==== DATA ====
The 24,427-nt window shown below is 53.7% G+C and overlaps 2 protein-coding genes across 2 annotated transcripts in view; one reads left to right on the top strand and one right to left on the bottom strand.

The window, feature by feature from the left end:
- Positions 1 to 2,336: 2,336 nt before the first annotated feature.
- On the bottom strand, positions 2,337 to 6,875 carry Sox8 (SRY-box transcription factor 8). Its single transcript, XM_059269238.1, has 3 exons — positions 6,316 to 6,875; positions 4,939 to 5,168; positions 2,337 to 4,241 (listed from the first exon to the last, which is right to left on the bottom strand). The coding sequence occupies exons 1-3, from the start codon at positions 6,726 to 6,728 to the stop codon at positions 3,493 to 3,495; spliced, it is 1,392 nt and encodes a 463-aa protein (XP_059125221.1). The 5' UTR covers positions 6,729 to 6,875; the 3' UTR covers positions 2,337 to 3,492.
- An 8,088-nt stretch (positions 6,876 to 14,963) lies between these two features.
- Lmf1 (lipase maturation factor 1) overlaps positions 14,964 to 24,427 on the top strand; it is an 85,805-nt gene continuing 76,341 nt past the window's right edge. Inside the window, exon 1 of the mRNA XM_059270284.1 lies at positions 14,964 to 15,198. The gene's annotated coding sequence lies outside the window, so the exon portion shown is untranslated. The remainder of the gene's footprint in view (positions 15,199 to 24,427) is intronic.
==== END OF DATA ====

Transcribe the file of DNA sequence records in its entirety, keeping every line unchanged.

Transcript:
The 24,427-nt window shown below is 53.7% G+C and overlaps 2 protein-coding genes across 2 annotated transcripts in view; one reads left to right on the top strand and one right to left on the bottom strand.

The window, feature by feature from the left end:
- Positions 1 to 2,336: 2,336 nt before the first annotated feature.
- On the bottom strand, positions 2,337 to 6,875 carry Sox8 (SRY-box transcription factor 8). Its single transcript, XM_059269238.1, has 3 exons — positions 6,316 to 6,875; positions 4,939 to 5,168; positions 2,337 to 4,241 (listed from the first exon to the last, which is right to left on the bottom strand). The coding sequence occupies exons 1-3, from the start codon at positions 6,726 to 6,728 to the stop codon at positions 3,493 to 3,495; spliced, it is 1,392 nt and encodes a 463-aa protein (XP_059125221.1). The 5' UTR covers positions 6,729 to 6,875; the 3' UTR covers positions 2,337 to 3,492.
- An 8,088-nt stretch (positions 6,876 to 14,963) lies between these two features.
- Lmf1 (lipase maturation factor 1) overlaps positions 14,964 to 24,427 on the top strand; it is an 85,805-nt gene continuing 76,341 nt past the window's right edge. Inside the window, exon 1 of the mRNA XM_059270284.1 lies at positions 14,964 to 15,198. The gene's annotated coding sequence lies outside the window, so the exon portion shown is untranslated. The remainder of the gene's footprint in view (positions 15,199 to 24,427) is intronic.